Among these include unemployment leading to depression and other psychiatric problems, mental illness, and trauma.” (Barsky, 2005). Higher rates of drug use and addition are found in the group of people below the U.S. poverty line. However, a study shows that only 4% of people who are welfare recipients experience drug addiction. The point of the opposition is that with studies and statistics that show only 4% will be tested positive for illicit drug use, mandatory drug testing of welfare applicants would just be a big waste of money. But, the question here is, how many people are those 4% among the welfare group? ACLU reported that 4,086 TANF applicants were drug tested within four months of implementation of the drug testing requirement. Among these, 108 welfare applicants tested were found positive to drug use. Surely, this is less than the 4% projected number of welfare group that use drugs, 2.86% only to be exact.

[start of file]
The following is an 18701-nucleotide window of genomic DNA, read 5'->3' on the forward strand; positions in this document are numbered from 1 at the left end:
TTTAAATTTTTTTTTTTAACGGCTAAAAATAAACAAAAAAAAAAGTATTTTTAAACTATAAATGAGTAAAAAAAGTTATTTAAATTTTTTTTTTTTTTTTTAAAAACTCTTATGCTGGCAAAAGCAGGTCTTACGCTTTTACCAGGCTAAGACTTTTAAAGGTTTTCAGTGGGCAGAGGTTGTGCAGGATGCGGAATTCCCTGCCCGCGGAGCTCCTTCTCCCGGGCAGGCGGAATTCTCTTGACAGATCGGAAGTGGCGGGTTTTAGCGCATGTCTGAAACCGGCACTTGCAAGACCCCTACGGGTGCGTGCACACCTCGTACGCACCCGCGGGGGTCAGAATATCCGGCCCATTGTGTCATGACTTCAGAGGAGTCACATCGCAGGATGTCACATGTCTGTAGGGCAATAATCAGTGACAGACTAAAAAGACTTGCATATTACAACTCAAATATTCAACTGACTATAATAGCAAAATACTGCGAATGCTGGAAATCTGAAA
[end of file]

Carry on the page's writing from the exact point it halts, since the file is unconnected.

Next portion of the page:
Florida spent $118,140 to reimburse the drug test fees for welfare applicants that were tested. If each of the 108 welfare applicants who are positive on drugs was not screened and therefore would be eligible to receive around $5500 of welfare checks, then the state would have given $594,000 USD of the taxpayers’ money to drug users. This is about five times more than the reimbursed drug test fees. Thus, the state is actually making use of the taxpayers’ money the right way by means of ensuring that the money is given to those who pursue drug-free lifestyle and are therefore more likely to desire to get back on their feet and seek employment. B. Ineffectiveness to Uncover Drug Abuse